OK, if the Sural SNAP is absent, there is a sensory nerve problem. Period. Unless you are having technical problems (ie. obesity, severe edema etc.). I can find Sural SNAPs on people in their 90's and older (I recently had a normal BLE study in a 101 y/o woman!)
 

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Mostly this is a mental exercise/thought provocation.

The pt is real, just saw her last week, everything was normal, including H-reflexes on both sides, no significant latency difference. Afterward, I was thinking about what the value is in getting the contralateral H-reflex, when the involved side is normal and everthing else is normal. Basically, would it change anything?

My thought process is no, it wouldn't.

BTW, pt was complaining of vague left leg numbness, no specific distribution, just "my leg feels numb." Referring doc ordered EMG. No weakness, nothing on PE.
 

olafa

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since distribution is vague and non-dermatomal- could be vascular.
Is she an athlete?
There are cases reported in elite athlete and because of repetitive over-use they will get vascular endofibrosis. (baseball, cycling.... etc). Dignosis will dynamic vascular studies. Stationary will often be normal.
 

RUOkie

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Mostly this is a mental exercise/thought provocation.

The pt is real, just saw her last week, everything was normal, including H-reflexes on both sides, no significant latency difference. Afterward, I was thinking about what the value is in getting the contralateral H-reflex, when the involved side is normal and everthing else is normal. Basically, would it change anything?

My thought process is no, it wouldn't.

BTW, pt was complaining of vague left leg numbness, no specific distribution, just "my leg feels numb." Referring doc ordered EMG. No weakness, nothing on PE.

At the same time, what we were saying was "What is the value of the IPSILATERAL H-Reflex?":D
 

olafa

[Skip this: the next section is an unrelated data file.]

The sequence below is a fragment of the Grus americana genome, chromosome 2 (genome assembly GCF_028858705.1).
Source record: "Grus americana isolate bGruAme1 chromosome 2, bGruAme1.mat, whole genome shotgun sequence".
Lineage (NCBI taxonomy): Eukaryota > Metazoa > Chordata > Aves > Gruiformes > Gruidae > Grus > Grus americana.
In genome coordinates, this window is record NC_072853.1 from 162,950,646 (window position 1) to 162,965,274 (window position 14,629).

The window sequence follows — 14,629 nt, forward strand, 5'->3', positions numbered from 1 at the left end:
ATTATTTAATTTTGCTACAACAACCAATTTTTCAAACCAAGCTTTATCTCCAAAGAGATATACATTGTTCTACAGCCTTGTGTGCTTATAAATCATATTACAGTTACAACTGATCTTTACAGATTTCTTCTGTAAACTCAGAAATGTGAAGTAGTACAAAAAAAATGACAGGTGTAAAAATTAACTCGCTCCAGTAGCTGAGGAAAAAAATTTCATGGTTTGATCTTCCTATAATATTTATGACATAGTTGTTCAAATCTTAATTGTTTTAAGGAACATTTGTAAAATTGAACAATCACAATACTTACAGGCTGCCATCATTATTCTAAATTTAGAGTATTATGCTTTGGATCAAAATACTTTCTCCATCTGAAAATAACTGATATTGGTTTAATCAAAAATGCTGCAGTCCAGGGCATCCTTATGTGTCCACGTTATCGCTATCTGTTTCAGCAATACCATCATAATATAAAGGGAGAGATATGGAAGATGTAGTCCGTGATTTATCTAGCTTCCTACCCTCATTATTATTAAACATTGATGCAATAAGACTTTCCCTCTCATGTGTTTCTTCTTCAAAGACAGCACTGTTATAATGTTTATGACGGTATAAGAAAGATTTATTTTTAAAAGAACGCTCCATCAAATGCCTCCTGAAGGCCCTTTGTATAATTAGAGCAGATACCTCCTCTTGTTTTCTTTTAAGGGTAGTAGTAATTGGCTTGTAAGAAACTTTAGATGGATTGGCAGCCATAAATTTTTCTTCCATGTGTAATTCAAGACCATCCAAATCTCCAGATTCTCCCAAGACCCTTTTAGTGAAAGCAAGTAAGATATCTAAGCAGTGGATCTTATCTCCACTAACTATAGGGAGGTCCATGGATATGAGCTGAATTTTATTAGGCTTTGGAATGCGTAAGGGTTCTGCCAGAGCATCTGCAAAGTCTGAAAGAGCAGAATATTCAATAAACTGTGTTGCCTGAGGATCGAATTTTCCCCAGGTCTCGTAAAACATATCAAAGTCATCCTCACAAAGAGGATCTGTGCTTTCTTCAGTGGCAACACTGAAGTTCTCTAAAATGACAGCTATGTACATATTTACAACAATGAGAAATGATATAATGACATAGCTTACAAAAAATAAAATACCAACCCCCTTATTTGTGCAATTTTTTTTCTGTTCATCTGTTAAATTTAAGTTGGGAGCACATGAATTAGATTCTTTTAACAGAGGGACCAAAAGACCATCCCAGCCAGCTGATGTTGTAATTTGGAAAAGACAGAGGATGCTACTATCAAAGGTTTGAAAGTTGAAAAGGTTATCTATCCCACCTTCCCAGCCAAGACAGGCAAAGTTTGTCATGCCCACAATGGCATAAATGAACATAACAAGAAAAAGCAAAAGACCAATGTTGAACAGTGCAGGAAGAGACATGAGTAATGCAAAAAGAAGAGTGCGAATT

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Alice Walmesley, PhD, Dianthus Medical LimitedThe H reflex from the abductor brevis hallucis muscle in healthy adultsBody_ID: PUP20071126A001The H reflex is a monosynaptic reaction of muscles after electrical stimulation of sensory fibers. It can be used to assess spinal reflex excitability and provide information about conduction in proximal segments of peripheral nerve fibers. The conduction velocity of Ia afferents can be estimated by eliciting an H reflex at two different points from the same peripheral nerve. This reflex has been studied extensively in muscles such as the soleus, quadriceps, and radial flexor and may be useful in diagnosing disorders of the peripheral nervous system. The reliability of measurement of a given parameter is determined by the degree of variability shown.Body_ID: PUP20071126A002A recent study evaluated the occurrence and reliability of the H reflex from the abductor brevis hallucis (ABH) muscle in the foot. The study involved 43 subjects, 19-82 years old, with no history of peripheral or central nervous system diseases. Three patients with cauda equina syndrome also were examined. Bipolar recordings were made using surface electrodes, with the active electrode on the ABH and a reference electrode on the proximal phalanx of the big toe. The tibial nerve was stimulated with bipolar surface electrodes. The distal conduction velocity of Ia afferent fibers was measured by stimulation of the tibial nerve at the ankle in 20 subjects. The stimulus was 0.1 Hz, 6-27 mA for 1 ms, and skin temperature of the conduction path was maintained with an infrared lamp. Parameters of maximal H reflex (Hmax) amplitude and latency, Hmax-to-Mmax amplitude ratio, and Hmax latency and amplitude differences were measured using single-point and test-retest in normal limits. A linear regression analysis was used to assess the effects of height and age, and reliability was assessed by the intraclass correlation coefficient (ICC).Body_ID: PUP20071126A003An H reflex was detected in 36 of the 43 subjects. The Hmax latency was affected by height (Hmax latency = 0.285 × h - 9.38; P < .001), but not age. This also has been shown in studies involving the soleus muscle. ICC was rated as excellent for all parameters except for the intersession Hmax, which showed only “fair” reliability.Body_ID: PUP20071126A004In patients with cauda equina syndrome, the H reflex was significantly reduced or absent in the ABH muscle on the affected side or was absent bilaterally.Body_ID: PUP20071126A005The H reflex from the ABH had a small amplitude overall. It was recordable from the soleus muscle, but not the ABH in 7 of 11 subjects >60 years old, possibly relating to an age-related loss of neurons. There was an overall age-related decline in the H reflex, which was more pronounced in taller subjects. The H reflex parameters of Hmax and Hmax-to-Mmax amplitude were reliable, showing excellent consistency between intrasession and intersession measurements, but Hmax amplitude was more variable.Body_ID: PUP20071126A006In conclusion, the H reflex was found to be a reliable method for evaluating the S2 root, but distal conduction velocity of Ia fibers was more variable. The H reflex of the ABH and soleus muscles may provide useful information in patients with cauda equina syndrome, but further work is needed to confirm thisBody_ID: NoneVersino M, Candeloro E, Tavazzi E, et al: The H reflex from the abductor brevis hallucis muscle in healthy adults. Muscle Nerve 36(1):39-46, 2007.